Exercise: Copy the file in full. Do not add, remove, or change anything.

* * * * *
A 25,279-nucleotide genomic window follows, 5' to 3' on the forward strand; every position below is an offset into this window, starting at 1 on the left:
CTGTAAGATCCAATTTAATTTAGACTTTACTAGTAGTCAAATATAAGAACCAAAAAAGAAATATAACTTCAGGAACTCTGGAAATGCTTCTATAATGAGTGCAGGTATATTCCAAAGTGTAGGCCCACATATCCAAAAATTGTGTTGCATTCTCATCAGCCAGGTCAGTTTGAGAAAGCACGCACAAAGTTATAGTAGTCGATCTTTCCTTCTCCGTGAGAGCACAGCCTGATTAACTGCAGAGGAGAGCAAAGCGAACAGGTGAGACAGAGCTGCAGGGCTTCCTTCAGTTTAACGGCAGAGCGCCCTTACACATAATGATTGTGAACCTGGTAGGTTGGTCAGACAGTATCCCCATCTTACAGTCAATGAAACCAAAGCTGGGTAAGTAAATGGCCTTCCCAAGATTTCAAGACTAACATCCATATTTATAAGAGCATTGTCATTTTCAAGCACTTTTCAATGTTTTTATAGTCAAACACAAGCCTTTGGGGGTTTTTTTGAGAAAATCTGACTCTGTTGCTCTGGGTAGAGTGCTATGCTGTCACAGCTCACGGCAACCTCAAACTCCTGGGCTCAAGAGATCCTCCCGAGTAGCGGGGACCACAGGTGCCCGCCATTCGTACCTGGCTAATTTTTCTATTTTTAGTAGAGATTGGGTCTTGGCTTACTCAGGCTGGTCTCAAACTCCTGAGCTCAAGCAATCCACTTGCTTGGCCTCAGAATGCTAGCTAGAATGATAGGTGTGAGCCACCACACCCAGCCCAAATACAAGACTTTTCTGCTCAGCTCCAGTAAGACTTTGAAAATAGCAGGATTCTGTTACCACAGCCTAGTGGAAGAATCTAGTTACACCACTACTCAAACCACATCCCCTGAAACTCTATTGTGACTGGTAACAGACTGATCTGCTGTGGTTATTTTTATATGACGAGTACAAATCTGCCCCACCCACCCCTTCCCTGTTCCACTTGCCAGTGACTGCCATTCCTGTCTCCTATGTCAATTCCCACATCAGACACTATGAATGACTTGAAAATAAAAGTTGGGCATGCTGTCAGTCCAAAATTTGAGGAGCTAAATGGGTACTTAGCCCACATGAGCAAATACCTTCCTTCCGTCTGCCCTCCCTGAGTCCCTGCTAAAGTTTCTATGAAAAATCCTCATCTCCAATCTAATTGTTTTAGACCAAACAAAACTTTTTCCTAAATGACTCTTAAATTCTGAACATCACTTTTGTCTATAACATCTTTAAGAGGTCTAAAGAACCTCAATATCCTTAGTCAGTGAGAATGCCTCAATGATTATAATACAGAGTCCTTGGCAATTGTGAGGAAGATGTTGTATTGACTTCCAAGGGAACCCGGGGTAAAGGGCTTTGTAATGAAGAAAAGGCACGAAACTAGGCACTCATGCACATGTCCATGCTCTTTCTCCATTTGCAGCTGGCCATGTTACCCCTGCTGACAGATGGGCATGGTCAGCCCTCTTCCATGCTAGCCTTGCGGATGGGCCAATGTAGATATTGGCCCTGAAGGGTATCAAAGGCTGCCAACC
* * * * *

A 25,279-nucleotide genomic window follows, 5' to 3' on the forward strand; every position below is an offset into this window, starting at 1 on the left:
CTGTAAGATCCAATTTAATTTAGACTTTACTAGTAGTCAAATATAAGAACCAAAAAAGAAATATAACTTCAGGAACTCTGGAAATGCTTCTATAATGAGTGCAGGTATATTCCAAAGTGTAGGCCCACATATCCAAAAATTGTGTTGCATTCTCATCAGCCAGGTCAGTTTGAGAAAGCACGCACAAAGTTATAGTAGTCGATCTTTCCTTCTCCGTGAGAGCACAGCCTGATTAACTGCAGAGGAGAGCAAAGCGAACAGGTGAGACAGAGCTGCAGGGCTTCCTTCAGTTTAACGGCAGAGCGCCCTTACACATAATGATTGTGAACCTGGTAGGTTGGTCAGACAGTATCCCCATCTTACAGTCAATGAAACCAAAGCTGGGTAAGTAAATGGCCTTCCCAAGATTTCAAGACTAACATCCATATTTATAAGAGCATTGTCATTTTCAAGCACTTTTCAATGTTTTTATAGTCAAACACAAGCCTTTGGGGGTTTTTTTGAGAAAATCTGACTCTGTTGCTCTGGGTAGAGTGCTATGCTGTCACAGCTCACGGCAACCTCAAACTCCTGGGCTCAAGAGATCCTCCCGAGTAGCGGGGACCACAGGTGCCCGCCATTCGTACCTGGCTAATTTTTCTATTTTTAGTAGAGATTGGGTCTTGGCTTACTCAGGCTGGTCTCAAACTCCTGAGCTCAAGCAATCCACTTGCTTGGCCTCAGAATGCTAGCTAGAATGATAGGTGTGAGCCACCACACCCAGCCCAAATACAAGACTTTTCTGCTCAGCTCCAGTAAGACTTTGAAAATAGCAGGATTCTGTTACCACAGCCTAGTGGAAGAATCTAGTTACACCACTACTCAAACCACATCCCCTGAAACTCTATTGTGACTGGTAACAGACTGATCTGCTGTGGTTATTTTTATATGACGAGTACAAATCTGCCCCACCCACCCCTTCCCTGTTCCACTTGCCAGTGACTGCCATTCCTGTCTCCTATGTCAATTCCCACATCAGACACTATGAATGACTTGAAAATAAAAGTTGGGCATGCTGTCAGTCCAAAATTTGAGGAGCTAAATGGGTACTTAGCCCACATGAGCAAATACCTTCCTTCCGTCTGCCCTCCCTGAGTCCCTGCTAAAGTTTCTATGAAAAATCCTCATCTCCAATCTAATTGTTTTAGACCAAACAAAACTTTTTCCTAAATGACTCTTAAATTCTGAACATCACTTTTGTCTATAACATCTTTAAGAGGTCTAAAGAACCTCAATATCCTTAGTCAGTGAGAATGCCTCAATGATTATAATACAGAGTCCTTGGCAATTGTGAGGAAGATGTTGTATTGACTTCCAAGGGAACCCGGGGTAAAGGGCTTTGTAATGAAGAAAAGGCACGAAACTAGGCACTCATGCACATGTCCATGCTCTTTCTCCATTTGCAGCTGGCCATGTTACCCCTGCTGACAGATGGGCATGGTCAGCCCTCTTCCATGCTAGCCTTGCGGATGGGCCAATGTAGATATTGGCCCTGAAGGGTATCAAAGGCTGCCAACC